The Real Diehl is a weekly column by former United States Mint Director Philip N. Diehl, exclusively for CoinWeek ………..

I described in my last article how gold’s core value proposition is as wealth insurance.

In this article I’ll address why understanding gold as wealth insurance, rather than as just another investment alternative, is crucial to understanding why gold should be a part of most people’s financial planning.

How does gold act as wealth insurance? There are countless examples over the centuries, but let’s look at just the past 25 years.

gold-as-a-long-term-investment-20-yr-gold-priceAs this graph illustrates, gold has consistently outperformed U.S. stocks, commodities, hedge funds, real estate, and private equity through seven major economic shocks and political crises since 1990.

And in the biggest crisis, the financial meltdown of 2008 – 2009, the most dangerous economic crisis since the Great Depression, gold prices rose while other investments plummeted. This is the role physical gold has in a financial portfolio: wealth insurance that offsets other losses, protecting your wealth.

Gold’s critics will point out that gold prices can fall, and fall dramatically, like they did after hitting their September 2011 peak. Of course, they’re cherry-picking one 18-month period out of the last 30 years. Over the other 28+ years, gold held it’s own, and over extended periods, performed extremely well.

But to understand gold as wealth insurance, think about other forms of insurance: auto, home, term life. What would your insurance agents say if you asked them how much your policy will be worth after 10, 20, 30 years? They’re going to look at you funny and say something like, “Well, nothing, because insurance isn’t about earning a return. It’s about protection.”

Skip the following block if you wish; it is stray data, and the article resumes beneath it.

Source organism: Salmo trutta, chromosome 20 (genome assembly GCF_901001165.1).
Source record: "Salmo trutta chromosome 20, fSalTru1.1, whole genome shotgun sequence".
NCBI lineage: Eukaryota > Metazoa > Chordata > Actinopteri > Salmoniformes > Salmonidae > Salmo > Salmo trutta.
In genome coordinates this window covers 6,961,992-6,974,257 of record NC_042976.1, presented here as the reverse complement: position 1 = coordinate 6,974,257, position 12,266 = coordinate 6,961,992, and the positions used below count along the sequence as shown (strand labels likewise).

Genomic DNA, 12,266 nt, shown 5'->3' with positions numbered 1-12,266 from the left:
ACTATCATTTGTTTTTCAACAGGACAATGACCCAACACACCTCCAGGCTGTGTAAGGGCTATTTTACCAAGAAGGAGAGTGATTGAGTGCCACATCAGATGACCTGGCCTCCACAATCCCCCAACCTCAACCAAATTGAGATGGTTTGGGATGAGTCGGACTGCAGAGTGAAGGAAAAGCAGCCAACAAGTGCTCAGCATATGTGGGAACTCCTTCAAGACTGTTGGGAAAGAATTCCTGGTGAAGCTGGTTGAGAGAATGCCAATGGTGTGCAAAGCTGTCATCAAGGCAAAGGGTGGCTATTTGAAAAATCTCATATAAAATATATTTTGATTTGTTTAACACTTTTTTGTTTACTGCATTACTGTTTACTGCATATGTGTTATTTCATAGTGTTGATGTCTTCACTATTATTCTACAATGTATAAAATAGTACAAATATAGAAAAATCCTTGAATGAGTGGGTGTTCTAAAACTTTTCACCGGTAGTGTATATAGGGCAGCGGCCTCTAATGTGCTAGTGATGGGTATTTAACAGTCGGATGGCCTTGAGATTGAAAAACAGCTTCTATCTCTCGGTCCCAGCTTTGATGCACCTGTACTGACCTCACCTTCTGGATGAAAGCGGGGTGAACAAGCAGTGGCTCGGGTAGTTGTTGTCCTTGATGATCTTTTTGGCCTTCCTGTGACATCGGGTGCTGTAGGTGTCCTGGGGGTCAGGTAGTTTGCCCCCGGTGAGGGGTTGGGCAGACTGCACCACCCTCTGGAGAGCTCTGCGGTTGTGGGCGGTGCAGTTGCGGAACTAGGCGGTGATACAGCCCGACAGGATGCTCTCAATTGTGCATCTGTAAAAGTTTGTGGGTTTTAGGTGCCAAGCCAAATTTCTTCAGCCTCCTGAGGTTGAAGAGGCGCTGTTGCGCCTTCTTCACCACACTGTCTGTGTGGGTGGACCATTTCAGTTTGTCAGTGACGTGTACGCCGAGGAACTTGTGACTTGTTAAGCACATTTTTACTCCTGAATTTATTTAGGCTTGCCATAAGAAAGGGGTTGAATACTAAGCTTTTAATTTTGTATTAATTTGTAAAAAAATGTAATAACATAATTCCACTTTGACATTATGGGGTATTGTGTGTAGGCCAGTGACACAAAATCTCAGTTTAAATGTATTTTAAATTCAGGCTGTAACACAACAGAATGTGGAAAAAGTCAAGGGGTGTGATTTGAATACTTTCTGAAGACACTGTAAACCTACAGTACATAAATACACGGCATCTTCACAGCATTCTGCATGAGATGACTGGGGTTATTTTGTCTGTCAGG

If after paying premiums for 20 or 30 years you’ve never made a claim, you don’t lament spending all that money on insurance. You count your blessings.

The recent decade-long bull market has led us to forget this essential role of gold in a portfolio. Now we think of it solely for its profit potential rather than as wealth protection.

goldBut understanding why gold should be part of a financial portfolio, it’s important to recognize that gold is wealth insurance — with a bonus.

Unlike other forms of insurance, gold not only holds at least a major portion of its value, it can appreciate in value. If you bought gold as wealth insurance 40 years ago, the value of your “policy” today would be worth 12 times what you paid for it. If you bought gold as wealth insurance in 2001, today, your policy would be worth five times what you paid for it, even after the price decline off gold’s 2011 peak.

Except for one three-year period over the last 50 years, anyone who bought and held gold is in a profit position today. Said another way, if you bought gold in any of 47 out of the past 50 years, you’ve made money. Your gold insurance is worth more than you paid for it—probably much more.

Critics of gold talk as if gold is the only asset class that experiences price declines. Of course, that’s not the case. Stocks, bonds, real estate—all investments–rise and fall in value, and none of them are immune to bubbles.

But gold is different; it has never lost its entire value. Gold doesn’t go “bully up”.



diehlphotoPhilip N. Diehl was the 35th Director of the United States Mint and a former chief of staff of the U.S. Treasury. He has written about gold markets for The Wall Street Journal and Institutional Investor and currently serves on the boards of the Industry Council for Tangible Assets, the Coalition for Equitable Regulation and Taxation, and the Gold and Silver PAC. He was recently named president of U.S. Money Reserve. Be sure to check out Philip’s blog.



  1. Well said sir. I’ve never thought of it as an insurance, but you hit the nail on the head. I also like how you pointed out that other assets decline in value. Very true. One gripe i’ve heard about investing in gold is that it doesn’t bring any returns/ie doesn’t make money for you. Maybe you could discuss that in a future article. However, from what I understand after reading your article, one could reply that in most cases gold does appreciate over time.


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